There’s darkness, too, creeping around the edges of the picture frame. We’re made aware that Jenkins is an older man looking back on events of his youth – his commentary is punctuated with “I did not know in those days” or “I was not yet old enough to be aware”, reminding us of the limitations of his youthful perspective. Elsewhere, he breaks the narrative to make solemn, state-of-the nation addresses about human nature that recall George Eliot’s overbearing narration in Middlemarch.

We forgive Jenkins this indulgence in a way we might not with Eliot, because of his awareness of his ignorance, and the foreboding sense of the chaos to follow. “That boy will be the death of me,” Stringham says of Widmerpool, a throwaway line that becomes increasingly ominous as it becomes clearer how important Widmerpool may turn out to be. Towards the end of the book, Jenkins finds himself staying in the same French boarding house as Widmerpool, and witnesses him brokering a truce between two sparring Scandinavians. The incident reveals to Jenkins “quite another side of his character: an unsuspected strength of personality and power of negotiation“. Later, when Widmerpool upbraids Jenkins for being judgmental, we sense Jenkins paying closer attention than he might once have had at school – Widmerpool is now a force to be reckoned with.

The novel closes with Jenkins realising that his tight gang of three is disbanded – Stringham and Templar are practically estranged, his own future is uncertain, and the world is a colder and more unwelcoming place than he’d once imagined. “Life no longer seemed to present quite the same uncomplicated facade as at a time when dodging La Bas and shirking football had been cardinal requirements to make the day tolerable.” One thing is certain, though – that his is an adventure worth following.

Unsurprisingly, Powell causes a lot of headaches for contemporary readers. He seems, at this stage anyway, to be almost entirely uninterested in women. The female characters in A Question of Upbringing are relegated to the margins – mothers, servants, or love interests – with no inner lives or purpose other than in relation to the men. Jenkins develops crushes on two women – Templar’s sister Jean, and a Frenchwoman he meets on holiday – but both are too vaguely drawn to register much impact. Jenkins’ narrative musings on love are much more compelling. “Being in love is a complicated matter,” Jenkins says, in which “only its most determined devotees remain unwilling to admit that an intimate and affectionate relationship is not necessarily a simple one“. For Jenkins – and, we suspect, for Powell – women are more interesting in theory than practice.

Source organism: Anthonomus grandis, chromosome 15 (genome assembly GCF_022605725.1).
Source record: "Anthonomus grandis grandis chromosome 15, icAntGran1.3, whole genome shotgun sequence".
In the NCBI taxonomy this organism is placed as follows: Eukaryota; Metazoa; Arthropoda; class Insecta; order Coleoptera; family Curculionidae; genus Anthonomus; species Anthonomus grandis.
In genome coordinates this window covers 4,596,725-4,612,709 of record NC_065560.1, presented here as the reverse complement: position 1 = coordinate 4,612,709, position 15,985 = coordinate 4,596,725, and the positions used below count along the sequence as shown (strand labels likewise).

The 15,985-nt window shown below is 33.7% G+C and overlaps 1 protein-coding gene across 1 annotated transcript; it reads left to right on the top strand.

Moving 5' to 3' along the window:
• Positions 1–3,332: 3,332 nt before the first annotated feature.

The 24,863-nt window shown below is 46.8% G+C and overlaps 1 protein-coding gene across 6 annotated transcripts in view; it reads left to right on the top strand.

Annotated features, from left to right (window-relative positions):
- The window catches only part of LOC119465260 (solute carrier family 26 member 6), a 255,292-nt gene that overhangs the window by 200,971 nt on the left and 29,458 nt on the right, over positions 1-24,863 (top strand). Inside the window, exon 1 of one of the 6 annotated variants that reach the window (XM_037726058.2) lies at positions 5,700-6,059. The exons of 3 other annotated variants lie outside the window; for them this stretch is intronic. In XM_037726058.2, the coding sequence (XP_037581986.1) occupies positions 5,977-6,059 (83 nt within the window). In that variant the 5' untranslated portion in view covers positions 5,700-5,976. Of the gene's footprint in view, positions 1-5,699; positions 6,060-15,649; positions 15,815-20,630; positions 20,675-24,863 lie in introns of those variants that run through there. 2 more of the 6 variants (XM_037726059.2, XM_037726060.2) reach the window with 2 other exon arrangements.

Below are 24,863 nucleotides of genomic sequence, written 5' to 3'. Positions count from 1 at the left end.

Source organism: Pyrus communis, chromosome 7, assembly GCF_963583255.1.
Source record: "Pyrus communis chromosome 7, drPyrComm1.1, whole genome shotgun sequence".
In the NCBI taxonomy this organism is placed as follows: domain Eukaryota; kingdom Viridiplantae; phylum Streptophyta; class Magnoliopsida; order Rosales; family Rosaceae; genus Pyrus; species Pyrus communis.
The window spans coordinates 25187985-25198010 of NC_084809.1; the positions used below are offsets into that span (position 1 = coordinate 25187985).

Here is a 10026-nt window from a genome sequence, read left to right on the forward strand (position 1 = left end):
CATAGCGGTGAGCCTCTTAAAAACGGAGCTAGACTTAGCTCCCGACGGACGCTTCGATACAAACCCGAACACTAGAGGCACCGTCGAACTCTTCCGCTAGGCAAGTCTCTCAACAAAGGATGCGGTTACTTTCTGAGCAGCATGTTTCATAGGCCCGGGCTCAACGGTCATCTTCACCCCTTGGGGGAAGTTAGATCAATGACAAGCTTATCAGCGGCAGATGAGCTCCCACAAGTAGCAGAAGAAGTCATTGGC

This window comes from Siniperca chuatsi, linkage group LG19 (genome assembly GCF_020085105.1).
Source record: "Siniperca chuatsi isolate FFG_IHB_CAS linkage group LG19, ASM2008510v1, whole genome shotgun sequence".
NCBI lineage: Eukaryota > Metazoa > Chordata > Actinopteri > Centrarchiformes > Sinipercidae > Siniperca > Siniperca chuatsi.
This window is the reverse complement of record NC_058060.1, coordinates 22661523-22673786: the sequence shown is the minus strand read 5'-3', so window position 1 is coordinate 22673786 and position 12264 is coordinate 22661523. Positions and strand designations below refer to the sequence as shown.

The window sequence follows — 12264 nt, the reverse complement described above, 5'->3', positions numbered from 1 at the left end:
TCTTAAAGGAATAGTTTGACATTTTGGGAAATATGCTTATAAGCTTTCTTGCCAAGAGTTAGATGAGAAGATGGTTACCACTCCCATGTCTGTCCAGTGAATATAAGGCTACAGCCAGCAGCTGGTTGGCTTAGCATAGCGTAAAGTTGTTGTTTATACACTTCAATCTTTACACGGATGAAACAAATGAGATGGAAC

If you can overlook the lack of women, and the narrator’s tendency towards old-school Tory snobbery, A Question of Upbringing is a highly entertaining read. My fears about it being a guilty pleasure – should we really still be salivating over the lives of the rich? – is offset by the sobering realisation that English society hasn’t changed enormously since the period being described. Most of our prime ministers, politicians and power players are still drawn from a monied upper middle class, educated at Eton, Oxford and Cambridge, and marry almost exclusively within their own circles. A Dance to the Music of Time is infamous for the soap opera-esque overlappings of its characters – hardly a chapter goes by without someone meeting and exclaiming “Tuffy! I haven’t seen you since -“. On closer inspection, these coincidences aren’t as implausible as they originally seem. For better or for worse, Powell teaches us that upbringing is nearly everything, that the wealthy will (usually) look after their own and close ranks on the rest, and that the Widmerpools of the world will never be part of the group. With this in mind, A Dance To the Music of Time seems less like Downton Abbey-esque country house porn, and more of a social document about the way power operates in English society.

If we don’t like that world, then we should probably burn every copy of Anthony Powell’s novels we can find, and start a cultural revolution. Until then, there is the enormous pleasure of reading Powell’s beautifully written and wittily observed novels. I can’t wait to report back on my progress with the next few volumes.